On how to be a zillionaire, Patrick King wrote:
>>There in lies the rub. You can spend a buck on a lottery ticket, or you can spend three years of your life writing a book you calculate "everybody" is going to love.
>>I doubt that that was the method Brown or Rowling used to break the mind barrier, anymore than it was the method of Ian Fleming, Grace Metslious, Margaret Mitchell, or Edgar Rice Burroughs.
>>These writers wrote what amused and interested them, and were fortunate to be published in such a way as to attract a very large audience. They aimed at their own inner core and found something that resonated with many. I doubt anyone who has aimed at the audience in a calculating manner has ever hit that kind of payday. I've read lots of books that come from that cold, professional attitude and they don't resonate. Many people may buy them searching for more Harry or more Bond or more Scarlett, but those characters aren't there and though the books sell, they fail. Ultimately, a novel is a work of art however crudely executed. If one's writing to make millions, the lottery ticket is probably going to be less disappointing.<<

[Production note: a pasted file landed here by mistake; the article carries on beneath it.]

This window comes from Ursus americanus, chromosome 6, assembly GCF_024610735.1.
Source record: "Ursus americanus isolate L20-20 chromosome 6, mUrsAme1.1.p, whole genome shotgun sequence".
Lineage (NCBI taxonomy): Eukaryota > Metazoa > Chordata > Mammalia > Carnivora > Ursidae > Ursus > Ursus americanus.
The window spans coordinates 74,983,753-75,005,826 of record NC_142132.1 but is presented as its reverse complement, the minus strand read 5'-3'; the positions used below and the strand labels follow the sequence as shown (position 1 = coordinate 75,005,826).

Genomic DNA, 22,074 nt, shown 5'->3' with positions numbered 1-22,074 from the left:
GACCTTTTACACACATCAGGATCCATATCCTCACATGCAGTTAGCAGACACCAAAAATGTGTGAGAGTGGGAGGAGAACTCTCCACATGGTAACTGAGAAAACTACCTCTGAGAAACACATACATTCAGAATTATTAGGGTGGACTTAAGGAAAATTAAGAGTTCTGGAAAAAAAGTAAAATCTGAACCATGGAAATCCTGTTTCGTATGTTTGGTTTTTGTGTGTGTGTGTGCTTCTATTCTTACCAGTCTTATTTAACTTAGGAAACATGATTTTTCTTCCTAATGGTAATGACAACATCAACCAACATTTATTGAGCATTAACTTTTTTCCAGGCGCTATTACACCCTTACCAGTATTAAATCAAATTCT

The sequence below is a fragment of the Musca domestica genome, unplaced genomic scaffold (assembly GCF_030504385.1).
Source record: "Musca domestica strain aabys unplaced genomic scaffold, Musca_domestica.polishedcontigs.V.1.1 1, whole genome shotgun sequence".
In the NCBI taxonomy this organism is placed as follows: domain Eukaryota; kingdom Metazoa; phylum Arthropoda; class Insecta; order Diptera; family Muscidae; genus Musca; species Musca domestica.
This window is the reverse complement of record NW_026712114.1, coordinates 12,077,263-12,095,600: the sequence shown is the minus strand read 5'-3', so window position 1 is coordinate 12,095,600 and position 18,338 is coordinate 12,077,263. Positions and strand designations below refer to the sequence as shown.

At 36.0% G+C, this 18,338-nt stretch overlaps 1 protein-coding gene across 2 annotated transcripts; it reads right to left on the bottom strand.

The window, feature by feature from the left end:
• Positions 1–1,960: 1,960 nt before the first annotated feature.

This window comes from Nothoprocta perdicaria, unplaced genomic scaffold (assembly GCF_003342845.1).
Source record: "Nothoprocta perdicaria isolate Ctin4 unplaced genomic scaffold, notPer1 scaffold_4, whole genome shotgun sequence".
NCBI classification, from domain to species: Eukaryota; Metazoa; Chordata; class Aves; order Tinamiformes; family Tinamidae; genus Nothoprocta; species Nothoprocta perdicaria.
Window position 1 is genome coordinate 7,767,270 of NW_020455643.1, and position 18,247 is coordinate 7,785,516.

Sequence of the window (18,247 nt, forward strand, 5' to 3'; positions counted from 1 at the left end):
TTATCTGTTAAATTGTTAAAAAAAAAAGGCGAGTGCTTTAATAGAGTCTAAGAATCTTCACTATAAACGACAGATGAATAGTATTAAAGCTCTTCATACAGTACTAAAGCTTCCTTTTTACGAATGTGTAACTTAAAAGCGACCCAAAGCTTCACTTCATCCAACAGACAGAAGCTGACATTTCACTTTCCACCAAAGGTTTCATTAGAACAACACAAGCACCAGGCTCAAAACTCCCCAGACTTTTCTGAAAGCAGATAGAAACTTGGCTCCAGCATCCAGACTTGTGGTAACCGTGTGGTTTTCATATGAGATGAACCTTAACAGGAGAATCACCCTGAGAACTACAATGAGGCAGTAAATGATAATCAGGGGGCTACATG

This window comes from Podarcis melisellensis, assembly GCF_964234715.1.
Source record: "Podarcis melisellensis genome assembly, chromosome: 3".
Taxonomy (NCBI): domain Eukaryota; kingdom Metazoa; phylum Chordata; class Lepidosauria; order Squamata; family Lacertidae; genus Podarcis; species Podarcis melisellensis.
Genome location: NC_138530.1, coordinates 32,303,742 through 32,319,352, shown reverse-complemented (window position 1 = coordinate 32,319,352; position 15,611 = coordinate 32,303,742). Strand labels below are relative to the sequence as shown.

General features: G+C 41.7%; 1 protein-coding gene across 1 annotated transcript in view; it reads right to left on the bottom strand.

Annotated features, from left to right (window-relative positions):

I've often been at odds with Patrick -- eh, not often but occassionaly -- but his comment above is utterly target.
Other than "write from the heart" the only way to be the first kid on the block with something is to write what "they didn't know they wanted."
Frankly, Christine Matthews book sounds classic. Maybe RJR could put his name on it and both he and she could break out. (It's about time for Randisi and probably Christine too)
The "Dead Starlets" trilogy of retro pulp by Jack Burns is up at
Amazon Kindle--It is some of Jack's earliest work in the PI genre.
This archive was generated by hypermail 2b29 : 14 Mar 2010 EDT